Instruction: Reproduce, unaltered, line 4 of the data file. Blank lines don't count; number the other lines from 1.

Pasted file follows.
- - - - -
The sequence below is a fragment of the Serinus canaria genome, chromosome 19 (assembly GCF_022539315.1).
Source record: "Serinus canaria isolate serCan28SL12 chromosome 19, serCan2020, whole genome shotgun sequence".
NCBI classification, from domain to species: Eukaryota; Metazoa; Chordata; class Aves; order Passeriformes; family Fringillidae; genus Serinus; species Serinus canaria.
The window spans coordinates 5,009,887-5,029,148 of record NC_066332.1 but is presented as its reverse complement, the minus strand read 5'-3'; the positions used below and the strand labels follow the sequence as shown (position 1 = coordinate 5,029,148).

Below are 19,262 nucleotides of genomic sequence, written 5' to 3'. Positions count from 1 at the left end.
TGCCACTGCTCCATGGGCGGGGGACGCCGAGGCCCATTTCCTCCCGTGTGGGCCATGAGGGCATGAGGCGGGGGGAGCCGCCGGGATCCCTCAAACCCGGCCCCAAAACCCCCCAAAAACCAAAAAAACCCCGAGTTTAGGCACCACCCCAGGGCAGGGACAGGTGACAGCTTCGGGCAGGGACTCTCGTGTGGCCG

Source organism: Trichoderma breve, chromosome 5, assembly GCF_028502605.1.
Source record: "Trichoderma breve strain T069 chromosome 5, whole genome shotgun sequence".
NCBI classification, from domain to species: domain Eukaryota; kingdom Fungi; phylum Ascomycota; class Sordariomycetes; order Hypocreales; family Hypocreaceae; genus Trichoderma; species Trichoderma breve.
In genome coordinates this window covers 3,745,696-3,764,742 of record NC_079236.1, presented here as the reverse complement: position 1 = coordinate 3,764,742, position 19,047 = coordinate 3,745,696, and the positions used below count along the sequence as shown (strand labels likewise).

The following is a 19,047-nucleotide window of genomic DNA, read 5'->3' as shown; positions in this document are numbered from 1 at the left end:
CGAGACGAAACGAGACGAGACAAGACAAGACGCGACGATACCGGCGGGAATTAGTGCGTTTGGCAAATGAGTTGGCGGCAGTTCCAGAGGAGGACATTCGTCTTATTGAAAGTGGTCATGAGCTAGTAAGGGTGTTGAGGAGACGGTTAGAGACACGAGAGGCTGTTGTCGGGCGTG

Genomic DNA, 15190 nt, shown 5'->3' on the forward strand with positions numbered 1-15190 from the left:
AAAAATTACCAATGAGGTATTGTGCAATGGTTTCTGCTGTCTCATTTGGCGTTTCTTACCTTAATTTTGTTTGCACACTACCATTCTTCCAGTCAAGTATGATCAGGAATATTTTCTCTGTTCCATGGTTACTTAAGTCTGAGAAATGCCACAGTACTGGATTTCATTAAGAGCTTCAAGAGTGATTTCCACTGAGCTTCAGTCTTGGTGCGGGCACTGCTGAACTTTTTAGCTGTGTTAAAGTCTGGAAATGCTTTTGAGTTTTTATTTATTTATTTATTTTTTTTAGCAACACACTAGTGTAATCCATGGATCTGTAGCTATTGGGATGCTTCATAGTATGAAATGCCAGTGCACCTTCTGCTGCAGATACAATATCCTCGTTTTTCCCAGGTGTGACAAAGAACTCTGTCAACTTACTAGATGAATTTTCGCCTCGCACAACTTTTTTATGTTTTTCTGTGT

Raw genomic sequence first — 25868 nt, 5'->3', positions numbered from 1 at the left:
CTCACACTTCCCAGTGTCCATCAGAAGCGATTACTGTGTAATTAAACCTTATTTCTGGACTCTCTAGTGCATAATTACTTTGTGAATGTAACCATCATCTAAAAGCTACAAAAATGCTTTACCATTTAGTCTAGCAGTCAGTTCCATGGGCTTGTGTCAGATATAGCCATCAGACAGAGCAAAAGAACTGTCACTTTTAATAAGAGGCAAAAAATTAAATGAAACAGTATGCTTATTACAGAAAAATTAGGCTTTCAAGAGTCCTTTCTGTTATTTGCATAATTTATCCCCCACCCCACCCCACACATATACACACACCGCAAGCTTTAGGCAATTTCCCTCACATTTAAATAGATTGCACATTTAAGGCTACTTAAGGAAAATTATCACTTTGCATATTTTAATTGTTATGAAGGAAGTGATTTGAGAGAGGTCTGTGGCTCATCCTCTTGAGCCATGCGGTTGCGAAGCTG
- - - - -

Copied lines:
The window spans coordinates 5,009,887-5,029,148 of record NC_066332.1 but is presented as its reverse complement, the minus strand read 5'-3'; the positions used below and the strand labels follow the sequence as shown (position 1 = coordinate 5,029,148).